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Relationship education is most needed not after a couple has committed to getting married, but long before, while they are single and, ideally, focused on their own personal growth. A person who is not happy, healthy and whole in single life won’t be happy in a marriage.

It is biased in favor of the marriage happening, whether the relationship is proven to be healthy or not—and often even when there is ample evidence that it is unhealthy. The fact that most premarital counseling takes place at the same time that wedding plans are being made and executed does not help, nor does the zealous, unconditionally pro-marriage stance taken by many religious people. Additional conflicts of interest can emerge when, for example, the church providing the marriage counseling also happens to be the location for the wedding.

Instead of an unbiased assessment of whether two people are actually ready for marriage, many counselors and marriage ministries are predisposed to not disrupting wedding plans, in the absence of graphic evidence of a couple’s unsuitability for marriage—and, too often, even when such evidence is apparent.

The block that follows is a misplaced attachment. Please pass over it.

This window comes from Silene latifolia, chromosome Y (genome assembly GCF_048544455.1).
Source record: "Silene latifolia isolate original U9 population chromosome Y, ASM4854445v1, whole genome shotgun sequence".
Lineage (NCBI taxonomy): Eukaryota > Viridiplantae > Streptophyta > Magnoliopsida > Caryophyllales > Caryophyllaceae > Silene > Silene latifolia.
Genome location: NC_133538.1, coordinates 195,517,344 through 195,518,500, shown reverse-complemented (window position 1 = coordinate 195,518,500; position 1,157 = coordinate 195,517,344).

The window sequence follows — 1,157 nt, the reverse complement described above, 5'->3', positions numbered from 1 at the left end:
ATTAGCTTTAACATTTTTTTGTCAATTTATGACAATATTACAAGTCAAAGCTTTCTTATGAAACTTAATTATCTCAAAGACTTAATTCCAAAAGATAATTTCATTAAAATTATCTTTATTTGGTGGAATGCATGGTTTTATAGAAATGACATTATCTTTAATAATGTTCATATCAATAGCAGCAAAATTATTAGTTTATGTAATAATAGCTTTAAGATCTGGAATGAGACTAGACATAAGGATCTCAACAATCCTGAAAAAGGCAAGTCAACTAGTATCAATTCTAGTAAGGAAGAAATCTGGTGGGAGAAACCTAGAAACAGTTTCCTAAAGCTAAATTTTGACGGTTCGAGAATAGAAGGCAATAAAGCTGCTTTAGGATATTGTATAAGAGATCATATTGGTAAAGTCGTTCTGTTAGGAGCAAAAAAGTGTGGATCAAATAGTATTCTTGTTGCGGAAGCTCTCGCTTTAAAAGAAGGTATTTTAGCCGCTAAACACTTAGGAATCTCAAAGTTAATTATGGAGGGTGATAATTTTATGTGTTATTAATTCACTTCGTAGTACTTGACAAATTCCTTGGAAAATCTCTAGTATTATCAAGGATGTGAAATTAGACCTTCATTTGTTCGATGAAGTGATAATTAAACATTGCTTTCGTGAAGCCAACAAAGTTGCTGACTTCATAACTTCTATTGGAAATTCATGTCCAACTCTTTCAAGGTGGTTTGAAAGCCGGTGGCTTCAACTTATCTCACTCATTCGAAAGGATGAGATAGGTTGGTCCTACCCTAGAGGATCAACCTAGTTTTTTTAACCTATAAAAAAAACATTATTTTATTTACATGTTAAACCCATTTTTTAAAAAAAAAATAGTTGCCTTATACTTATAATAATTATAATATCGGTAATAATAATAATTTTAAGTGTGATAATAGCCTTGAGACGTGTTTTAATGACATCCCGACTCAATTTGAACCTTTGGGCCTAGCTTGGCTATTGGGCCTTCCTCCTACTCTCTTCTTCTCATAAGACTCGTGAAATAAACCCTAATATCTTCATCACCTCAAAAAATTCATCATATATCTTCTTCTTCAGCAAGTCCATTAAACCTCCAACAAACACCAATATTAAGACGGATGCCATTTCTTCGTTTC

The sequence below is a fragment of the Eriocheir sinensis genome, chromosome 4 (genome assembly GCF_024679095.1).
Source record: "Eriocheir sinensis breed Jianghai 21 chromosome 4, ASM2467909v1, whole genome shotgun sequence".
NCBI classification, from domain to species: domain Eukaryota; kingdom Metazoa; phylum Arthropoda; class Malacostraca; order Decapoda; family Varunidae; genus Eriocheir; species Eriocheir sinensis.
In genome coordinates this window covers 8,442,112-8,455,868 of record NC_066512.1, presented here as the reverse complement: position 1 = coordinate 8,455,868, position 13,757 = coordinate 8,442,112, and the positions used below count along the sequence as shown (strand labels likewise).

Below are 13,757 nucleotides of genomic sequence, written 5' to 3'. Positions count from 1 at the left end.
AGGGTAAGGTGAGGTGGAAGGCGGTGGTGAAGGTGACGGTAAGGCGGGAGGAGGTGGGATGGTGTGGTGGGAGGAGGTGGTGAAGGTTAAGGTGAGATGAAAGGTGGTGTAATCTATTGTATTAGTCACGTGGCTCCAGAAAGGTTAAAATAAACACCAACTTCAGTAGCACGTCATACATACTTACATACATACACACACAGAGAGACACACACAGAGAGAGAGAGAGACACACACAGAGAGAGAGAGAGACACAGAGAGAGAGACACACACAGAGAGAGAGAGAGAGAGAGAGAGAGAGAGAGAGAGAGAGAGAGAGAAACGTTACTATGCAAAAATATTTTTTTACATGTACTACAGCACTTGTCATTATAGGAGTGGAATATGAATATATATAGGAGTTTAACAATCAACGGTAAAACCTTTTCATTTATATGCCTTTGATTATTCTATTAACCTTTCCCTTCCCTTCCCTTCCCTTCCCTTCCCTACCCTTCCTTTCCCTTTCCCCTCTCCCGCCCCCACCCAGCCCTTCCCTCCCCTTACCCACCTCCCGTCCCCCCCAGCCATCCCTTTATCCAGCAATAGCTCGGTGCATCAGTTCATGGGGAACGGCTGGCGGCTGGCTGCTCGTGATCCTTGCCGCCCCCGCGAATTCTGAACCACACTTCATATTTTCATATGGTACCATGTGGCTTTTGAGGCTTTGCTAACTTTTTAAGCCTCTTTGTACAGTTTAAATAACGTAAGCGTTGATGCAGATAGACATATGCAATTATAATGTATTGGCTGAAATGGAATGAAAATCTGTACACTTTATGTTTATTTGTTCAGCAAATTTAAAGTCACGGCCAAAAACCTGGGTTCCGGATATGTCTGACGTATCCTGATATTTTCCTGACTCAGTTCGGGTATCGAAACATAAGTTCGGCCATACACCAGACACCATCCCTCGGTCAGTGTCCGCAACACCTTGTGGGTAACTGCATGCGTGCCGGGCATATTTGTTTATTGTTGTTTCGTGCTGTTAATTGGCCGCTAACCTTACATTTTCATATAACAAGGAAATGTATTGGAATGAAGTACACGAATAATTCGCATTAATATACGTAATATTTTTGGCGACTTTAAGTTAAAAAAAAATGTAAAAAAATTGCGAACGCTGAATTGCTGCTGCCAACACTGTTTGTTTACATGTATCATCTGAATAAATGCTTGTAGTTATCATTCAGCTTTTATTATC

Also, many ministries surrender to the fact that many couples will leave the church to get married elsewhere, despite a recommendation to call off or postpone the wedding. The well-intentioned thinking is that it’s better to support the couple’s desire to wed (especially if they have children) in hopes that the church can provide the support necessary to sustain the unhealthy union.

It is usually too little, too late without the solid foundation of a healthy relationship. Five to 10 premarital counseling sessions in the months or weeks before a wedding is no substitute for the ongoing relationship education that should begin during the teenage years and in early adulthood, long before marriage becomes a consideration in a person’s life. While there are absolutely exceptions, most premarital counseling is not designed to prepare people for marriage, only to assess, and relatively quickly, whether plans to marry should be supported by the church. And while it can be argued that such counseling is better than nothing, too often, it is not nearly enough to establish the long-term health of the relationship.

By contrast, Grown Zone relationship education, training and coaching programs focus not on a wedding date, but on the promotion of healthy practices and standards regardless of current relationship status or marital intentions and prospects (or lack of such). If marriages are to succeed, such relationship education is a prerequisite to premarital counseling.

grownzone-4764smallARE YOU A SUCCESSFUL, HIGH-ACHIEVING SINGLE STRUGGLING WITH YOUR “SINGLENESS”? CLICK HERE TO LEARN ABOUT SCHEDULING A 1-ON-1 HIGH-IMPACT COACHING CONVERSATION WITH ZARA OR ALFRED!

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